I remember when “Tales of the Slayer Vol. 1” (October 2001) came out, it felt to me like for first time the Buffyverse had a sprawling Expanded Universe similar to what “Star Wars” had developed. Starting here, a character need not be peripherally linked to Buffy in order to have their story told.
“How I Survived My Summer Vacation” (August 2000) is the only “Buffy” young-adult book that’s an essential read for all “Buffy” book fans, and it’s the first book that fits so nicely with the TV continuity that it can be considered unambiguously canonical. The full title includes “Volume 1” at the end, which suggests Pocket Books planned to delve into more summers between TV seasons. That didn’t happen, unfortunately (although the comics sometimes explored the summers), but at least this tome covers the summer between Seasons 1 and 2, which is a rich playground for fresh stories.
I’ll take my fix of new “X-Files” material where I can get it, but it’s irritating that in IDW’s third volume of “X-Files” short stories, “Secret Agendas,” Jonathan Maberry and his team (if there is one) still make too many errors. The line-editing gaffes, such as “peak” instead of “peek,” aren’t as numerous as in the first volume, but the number of continuity errors is inexcusable.
“The Truth is Out There,” the February follow-up to last year’s “Trust No One,” serves up another mixed bag of “X-Files” short stories that’s on par with the first collection. It’s not “The X-Files” at its finest, but it’s a fun assortment that will tide fans over between comic installments.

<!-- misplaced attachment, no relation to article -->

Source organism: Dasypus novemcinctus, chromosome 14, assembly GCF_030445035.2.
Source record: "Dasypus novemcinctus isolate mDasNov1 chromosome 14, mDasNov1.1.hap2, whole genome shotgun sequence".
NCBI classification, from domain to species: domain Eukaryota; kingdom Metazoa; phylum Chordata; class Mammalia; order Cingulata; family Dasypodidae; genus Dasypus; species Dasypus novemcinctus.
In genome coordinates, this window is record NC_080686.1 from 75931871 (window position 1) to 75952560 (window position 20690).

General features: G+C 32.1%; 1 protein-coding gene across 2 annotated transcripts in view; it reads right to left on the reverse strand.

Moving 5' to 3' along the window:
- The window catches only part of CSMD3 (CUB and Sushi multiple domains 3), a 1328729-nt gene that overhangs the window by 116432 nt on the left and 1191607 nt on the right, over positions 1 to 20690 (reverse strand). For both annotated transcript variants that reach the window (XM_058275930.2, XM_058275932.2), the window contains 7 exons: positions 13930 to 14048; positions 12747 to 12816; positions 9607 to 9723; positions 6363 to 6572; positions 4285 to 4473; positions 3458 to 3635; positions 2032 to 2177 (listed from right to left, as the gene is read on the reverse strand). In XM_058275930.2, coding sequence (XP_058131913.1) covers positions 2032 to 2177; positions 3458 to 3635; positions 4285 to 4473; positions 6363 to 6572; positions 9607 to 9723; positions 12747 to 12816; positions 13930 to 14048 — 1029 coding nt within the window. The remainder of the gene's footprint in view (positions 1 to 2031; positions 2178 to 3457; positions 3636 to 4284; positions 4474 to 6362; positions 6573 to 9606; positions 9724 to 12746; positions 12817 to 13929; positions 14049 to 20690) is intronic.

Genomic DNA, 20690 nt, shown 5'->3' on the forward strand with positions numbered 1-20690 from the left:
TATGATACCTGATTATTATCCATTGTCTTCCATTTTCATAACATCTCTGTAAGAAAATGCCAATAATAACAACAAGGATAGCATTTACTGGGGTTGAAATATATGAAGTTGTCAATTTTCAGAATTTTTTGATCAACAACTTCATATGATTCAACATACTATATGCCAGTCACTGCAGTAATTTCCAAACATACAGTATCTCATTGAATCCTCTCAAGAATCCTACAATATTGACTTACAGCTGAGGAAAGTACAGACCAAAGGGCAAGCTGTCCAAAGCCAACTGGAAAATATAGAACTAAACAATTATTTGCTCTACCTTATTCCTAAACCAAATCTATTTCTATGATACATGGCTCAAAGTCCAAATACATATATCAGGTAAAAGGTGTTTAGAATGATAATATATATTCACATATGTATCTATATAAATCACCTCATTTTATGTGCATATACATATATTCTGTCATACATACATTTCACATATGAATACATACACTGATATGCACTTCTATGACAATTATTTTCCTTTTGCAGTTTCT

Because Lucasfilm is shifting its focus away from the Clone Wars era, we’re not likely to see a paperback anthology called “Tales from the Clone Wars” anytime soon. However, if you still have your back issues of Star Wars Insider, you can pretend you are reading a couple volumes’ worth of Clone Wars tales. The magazine published 20 short stories from issue 62-88 (2003-06); 12 were set during the Clone Wars, with two more shortly after that period. (Insider wouldn’t return to short fiction until issue 124, when it would once again become a staple of the magazine.)
Thematically, “Tales from the New Republic” (1999) isn’t all that different from “Tales from the Empire” — both collections chronicle the little guy, either amid the galactic war or amid everyday life in the galaxy far, far away. It’s also about the little guy in “Star Wars” publishing. West End Games’ Star Wars Adventure Journal was canceled in 1997, but a few lucky authors saw their stories get salvaged here (along with some of the best works that had already been printed in the journal) in the very last book of Bantam Spectra’s “Star Wars” license.
Just by paging through “The Essential Reader’s Companion,” it’s obvious that short stories make up a significant chunk of “Star Wars” fiction. Yet while the novels are easy to find, and 95 percent of the comics are collected in omnibus volumes, the short stories often have to be hunted down in magazine back issues or old web links.
Interviews with “Firefly” staffers often include the question of “What story ideas were never produced?” As such, we know they were kicking around episodes about Kaylee having to go undercover as a Companion, and the Alliance accidentally producing a herd of mutant zombie cattle (yes, for real), but we’ll probably never see those stories.
Jabba the Hutt’s palace in “Return of the Jedi” was George Lucas’s “faster and more intense” answer to the cantina in “A New Hope.” Also benefiting from a second chance was “Tales from Jabba’s Palace” (1996), the follow-up to “Tales from the Mos Eisley Cantina” that had more room to play in, more screen time to draw from and more characters lurking in more shadows, even as editor Kevin J. Anderson got more ambitious with tying the stories together — something he toyed with in the previous volume.